Although these photos have been taken in recent years, I want to express the feeling of the beauty of those days, and relate to the glorious show that Mother Nature had arranged for our Fore-Fathers.
The scene above perhaps looked this way to our pioneer ancestors when they first came to this country. During the 17th. Century most of the settlers that came to America were English, however there were also Dutch, Swedes and Germans in the central region, a few French, Italians and Spanards. Living on the edge of Indian country, our families cleared the land, built cabins, and began raising crops. They married and also began raising their own families. The men wore leather clothing made from skins, known as buckskin. The women wore garments they made themselves from a homespun fabric. Their food consisted of venison, fish and other wild meat. They made their own amusement with shooting matches, contests, dances, cook-outs, and the women started the great custom of quilt making, which is still with us today.
Samples of several quilt designs which might
have been used by the pioneer families.
Mound City in Spring~~~~~~~~~~~MOUND CITY in AUTUM
Now, I want to go back to long before any of our forefathers ventured into the "new lands". The land that became West Virginia was known to be hunting grounds for a number of Indians tribes as early as 14,000 years before early white settlers forced them out in 1700. The first native settlers in present day West Virginia were the Mound Builders. There are many artifacts located in, what is now, Moundsville, Marshall County, WVA. Present day West Virginia is rich in Indian history.
MORE on West Virginian Indians
I know there is Indian in my ancestory. It has been said, with some hesitancy, it is Cherokee. I consider the possibility that, because of the migration West of those, that were considered Cherokee, were many other Indian Tribe members. I have had a hunch or "gut feeling" that Hopewell Indians could have been our tribe. My grandfather, Jake Blankenship, migrated to two or three places that the township was called Hopewell. He moved so much and often it almost appeared he was searching for something. Another instance is my mother mentioned several times that her brother-in-law Mr. Auvil told her the Blankenship Family first settled along or near the Ohio River.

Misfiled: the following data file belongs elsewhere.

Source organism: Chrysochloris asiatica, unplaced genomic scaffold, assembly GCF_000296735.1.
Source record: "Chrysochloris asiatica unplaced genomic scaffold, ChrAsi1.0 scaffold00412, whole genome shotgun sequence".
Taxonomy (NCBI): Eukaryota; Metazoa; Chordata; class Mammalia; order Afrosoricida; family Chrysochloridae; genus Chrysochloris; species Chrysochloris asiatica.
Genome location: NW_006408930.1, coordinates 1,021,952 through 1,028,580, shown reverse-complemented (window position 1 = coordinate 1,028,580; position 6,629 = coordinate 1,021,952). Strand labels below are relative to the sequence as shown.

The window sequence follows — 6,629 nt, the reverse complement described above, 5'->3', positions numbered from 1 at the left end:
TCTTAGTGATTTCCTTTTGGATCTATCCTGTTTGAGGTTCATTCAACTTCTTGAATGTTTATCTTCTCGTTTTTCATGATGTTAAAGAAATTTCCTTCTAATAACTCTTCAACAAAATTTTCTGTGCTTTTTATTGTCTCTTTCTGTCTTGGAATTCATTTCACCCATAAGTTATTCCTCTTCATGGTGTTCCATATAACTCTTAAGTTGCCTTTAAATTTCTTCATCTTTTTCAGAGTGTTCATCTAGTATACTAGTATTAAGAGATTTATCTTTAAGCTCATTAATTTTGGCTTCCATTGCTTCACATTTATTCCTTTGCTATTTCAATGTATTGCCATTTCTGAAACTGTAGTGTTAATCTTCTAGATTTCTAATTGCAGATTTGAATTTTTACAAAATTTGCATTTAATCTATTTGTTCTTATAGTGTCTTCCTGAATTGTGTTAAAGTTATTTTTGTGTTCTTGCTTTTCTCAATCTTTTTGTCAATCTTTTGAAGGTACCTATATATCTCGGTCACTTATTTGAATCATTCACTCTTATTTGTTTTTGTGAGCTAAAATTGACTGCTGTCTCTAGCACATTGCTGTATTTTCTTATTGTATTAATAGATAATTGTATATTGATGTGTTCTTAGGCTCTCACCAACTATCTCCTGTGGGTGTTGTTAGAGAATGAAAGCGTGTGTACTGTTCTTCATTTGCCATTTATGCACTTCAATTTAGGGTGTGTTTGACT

Explorers and fur traders came into what is now West Virginia as early as 1670. Since it was cut off by rugged mountains, this part of the country was uninhabited for more than a century after Virginia had a thriving society. The Eastern Panhandle was settled by Germans and Scotch-Irish, coming down the valleys from Pennsylvania. German families established a settlement on the Patomac around 1730 and named it Mecklenberg. It is now Shepherdstown, and the oldest town in the state. During the French and Indian War (1754-63) many settlers fled the area, to return after the English captured Fort Duquesne, in 1758, and broke the French hold on the Ohio valley. West Virginia would see it's share of wars; having an active part in the American Revolution, being invaded three times by British-led Native American forces. The Civil War also took it's toll on the struggling people of the wilderness.
~~~A Pioneer Wedding~~
Taken from History of Kanawha County, George W Atkinson, Charleston, WV, 1876.
Every nation has its customs, and every age has its peculiar whims of fashion, dress and style. The wealthy citizens of the great cities kill the "fatted calf," wine flows freely, and they have grand balls, and bridal tours which, in many cases, "take in" all places of note and importance in both hemispheres; but the poorer classes, of course, can not indulge in such extravagence when their sons and daughters are united in holy wedlock. It is their custom, however, to have all the fun they can on such occasions, and they seldom fail to enjoy themselves hugely. It is my purpose, in this chapter, to give a pen picture, as best I can, of a wedding on the Kanawha before Charleston was a city, and before you and I were born. Since this is a rather long story, I will continue it by having you click on it either now or come back to it at your leasure.
MORE about the Pioneer Wedding
Kanawha Falls Above: Although photo was taken just a short while ago, it is in the Kanawha Area where our ancestors originated. Perhaps they fished along the shore, just as these people, in the foreground, are doing. The falls can be seen in far distance.
Perhaps there wasn't much time for that ideal relaxed fishing and gardening, that we enjoy much today. There had to be " feeding your family" to be thought of, and there probably was more tention and less enjoyment. Or, on the otherhand, they may have combined pleasure with necessity.
Along with the wild game and animals that could be hunted and raised, there were always those good old vegies that were available with a lot of HARD WORK!!